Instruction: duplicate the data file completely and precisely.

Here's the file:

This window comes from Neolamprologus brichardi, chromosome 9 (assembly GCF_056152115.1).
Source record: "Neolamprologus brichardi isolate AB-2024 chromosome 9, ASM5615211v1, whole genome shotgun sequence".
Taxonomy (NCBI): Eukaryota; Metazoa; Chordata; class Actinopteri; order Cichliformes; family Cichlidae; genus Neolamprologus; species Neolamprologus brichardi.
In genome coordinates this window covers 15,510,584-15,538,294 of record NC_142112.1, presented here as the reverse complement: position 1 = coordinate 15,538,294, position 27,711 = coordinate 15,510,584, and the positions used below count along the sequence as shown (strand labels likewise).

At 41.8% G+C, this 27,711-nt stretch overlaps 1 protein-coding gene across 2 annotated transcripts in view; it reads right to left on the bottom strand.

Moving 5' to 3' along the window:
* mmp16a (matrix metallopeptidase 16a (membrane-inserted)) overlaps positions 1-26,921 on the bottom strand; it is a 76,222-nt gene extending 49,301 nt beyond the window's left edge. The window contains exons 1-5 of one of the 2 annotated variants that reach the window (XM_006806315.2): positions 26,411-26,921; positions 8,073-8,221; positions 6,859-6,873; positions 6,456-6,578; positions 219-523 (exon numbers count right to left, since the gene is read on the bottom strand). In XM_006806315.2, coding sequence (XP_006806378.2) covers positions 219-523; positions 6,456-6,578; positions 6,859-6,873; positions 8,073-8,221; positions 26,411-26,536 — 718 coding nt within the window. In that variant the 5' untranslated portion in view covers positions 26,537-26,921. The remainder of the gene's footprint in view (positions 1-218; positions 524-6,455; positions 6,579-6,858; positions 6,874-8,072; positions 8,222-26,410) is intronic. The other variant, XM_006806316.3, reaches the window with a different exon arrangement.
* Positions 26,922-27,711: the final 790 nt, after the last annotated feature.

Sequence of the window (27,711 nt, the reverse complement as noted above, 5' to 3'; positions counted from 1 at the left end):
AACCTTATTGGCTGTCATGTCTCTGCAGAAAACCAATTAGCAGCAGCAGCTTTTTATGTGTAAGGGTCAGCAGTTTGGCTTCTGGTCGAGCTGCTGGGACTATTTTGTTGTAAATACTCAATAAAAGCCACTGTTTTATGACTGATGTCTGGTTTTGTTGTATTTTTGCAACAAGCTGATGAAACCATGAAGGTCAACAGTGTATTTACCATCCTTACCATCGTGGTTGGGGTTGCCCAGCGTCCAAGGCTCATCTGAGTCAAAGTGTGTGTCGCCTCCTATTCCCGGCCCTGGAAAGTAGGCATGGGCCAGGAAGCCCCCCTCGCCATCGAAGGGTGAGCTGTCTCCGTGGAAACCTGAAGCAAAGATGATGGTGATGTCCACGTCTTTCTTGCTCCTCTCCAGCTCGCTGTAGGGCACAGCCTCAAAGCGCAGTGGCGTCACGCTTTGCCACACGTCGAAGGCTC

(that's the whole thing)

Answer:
This window comes from Neolamprologus brichardi, chromosome 9 (assembly GCF_056152115.1).
Source record: "Neolamprologus brichardi isolate AB-2024 chromosome 9, ASM5615211v1, whole genome shotgun sequence".
Taxonomy (NCBI): Eukaryota; Metazoa; Chordata; class Actinopteri; order Cichliformes; family Cichlidae; genus Neolamprologus; species Neolamprologus brichardi.
In genome coordinates this window covers 15,510,584-15,538,294 of record NC_142112.1, presented here as the reverse complement: position 1 = coordinate 15,538,294, position 27,711 = coordinate 15,510,584, and the positions used below count along the sequence as shown (strand labels likewise).

At 41.8% G+C, this 27,711-nt stretch overlaps 1 protein-coding gene across 2 annotated transcripts in view; it reads right to left on the bottom strand.

Moving 5' to 3' along the window:
* mmp16a (matrix metallopeptidase 16a (membrane-inserted)) overlaps positions 1-26,921 on the bottom strand; it is a 76,222-nt gene extending 49,301 nt beyond the window's left edge. The window contains exons 1-5 of one of the 2 annotated variants that reach the window (XM_006806315.2): positions 26,411-26,921; positions 8,073-8,221; positions 6,859-6,873; positions 6,456-6,578; positions 219-523 (exon numbers count right to left, since the gene is read on the bottom strand). In XM_006806315.2, coding sequence (XP_006806378.2) covers positions 219-523; positions 6,456-6,578; positions 6,859-6,873; positions 8,073-8,221; positions 26,411-26,536 — 718 coding nt within the window. In that variant the 5' untranslated portion in view covers positions 26,537-26,921. The remainder of the gene's footprint in view (positions 1-218; positions 524-6,455; positions 6,579-6,858; positions 6,874-8,072; positions 8,222-26,410) is intronic. The other variant, XM_006806316.3, reaches the window with a different exon arrangement.
* Positions 26,922-27,711: the final 790 nt, after the last annotated feature.

Sequence of the window (27,711 nt, the reverse complement as noted above, 5' to 3'; positions counted from 1 at the left end):
AACCTTATTGGCTGTCATGTCTCTGCAGAAAACCAATTAGCAGCAGCAGCTTTTTATGTGTAAGGGTCAGCAGTTTGGCTTCTGGTCGAGCTGCTGGGACTATTTTGTTGTAAATACTCAATAAAAGCCACTGTTTTATGACTGATGTCTGGTTTTGTTGTATTTTTGCAACAAGCTGATGAAACCATGAAGGTCAACAGTGTATTTACCATCCTTACCATCGTGGTTGGGGTTGCCCAGCGTCCAAGGCTCATCTGAGTCAAAGTGTGTGTCGCCTCCTATTCCCGGCCCTGGAAAGTAGGCATGGGCCAGGAAGCCCCCCTCGCCATCGAAGGGTGAGCTGTCTCCGTGGAAACCTGAAGCAAAGATGATGGTGATGTCCACGTCTTTCTTGCTCCTCTCCAGCTCGCTGTAGGGCACAGCCTCAAAGCGCAGTGGCGTCACGCTTTGCCACACGTCGAAGGCTC